Background: Many factors have been implicated in the onset of autism, including excess or deficiency in toxic or essential metals and impaired antioxidant systems. Exposure to metals is a putative risk factor for autism. Many metals can be implicated in autism as they typically disrupt enzyme functions and cell signaling processes and generate reactive oxygen species (ROS).
Patients and methods: Thirty-two autistic patients ranging in age from 2.6 to 12.7 years (mean age 5.6 years) were examined clinically. Twenty healthy children matched for age and sex were included as a control group. Serum mercury, lead, and nitric oxide were estimated in all patients.
Results: Eighteen patients presented with seizures and an epileptogenic focus in the electroencephalogram. The intelligent quotient assessment showed mental retardation in all patients: 18 had moderate retardation, two had severe retardation, and 12 had profound retardation. Assessment of the severity of autistic symptoms using the childhood autism rating scale indicated that six patients had mild, 12 had moderate, and 14 had severe autistic symptoms. The estimation of the level of mercury and lead in blood showed a significant increase compared with the control group (P=0.0001). Furthermore, nitric oxide was significantly increased compared with the control group (P=0.0001). These findings indicated a significant increase in both metal content and an imbalance in the oxidative status in the blood of autistic children.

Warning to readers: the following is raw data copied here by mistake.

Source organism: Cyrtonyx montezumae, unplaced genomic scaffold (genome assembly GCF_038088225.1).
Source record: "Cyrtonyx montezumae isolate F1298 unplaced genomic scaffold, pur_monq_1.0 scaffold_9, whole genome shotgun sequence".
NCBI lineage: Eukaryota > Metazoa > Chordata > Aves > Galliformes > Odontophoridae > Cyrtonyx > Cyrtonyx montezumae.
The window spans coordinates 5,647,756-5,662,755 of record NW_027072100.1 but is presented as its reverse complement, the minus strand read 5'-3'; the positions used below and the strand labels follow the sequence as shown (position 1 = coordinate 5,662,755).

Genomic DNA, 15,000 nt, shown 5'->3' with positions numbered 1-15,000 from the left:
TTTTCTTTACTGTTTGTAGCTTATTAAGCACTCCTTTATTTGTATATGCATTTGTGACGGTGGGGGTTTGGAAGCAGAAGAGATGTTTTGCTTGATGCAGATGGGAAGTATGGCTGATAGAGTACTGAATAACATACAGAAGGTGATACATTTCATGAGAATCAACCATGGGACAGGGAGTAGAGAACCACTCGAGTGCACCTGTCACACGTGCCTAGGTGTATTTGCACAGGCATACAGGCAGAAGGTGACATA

Conclusion: Our findings suggest the hypothesis that exposure to metals and oxidative stress may be biomarkers of toxicity in autism. We recommend the consideration of supplementing autistic patients with antioxidants. We also recommend the study of introducing chelating agents for mercury and lead in patients with high toxic levels and their effect on clinical symptoms.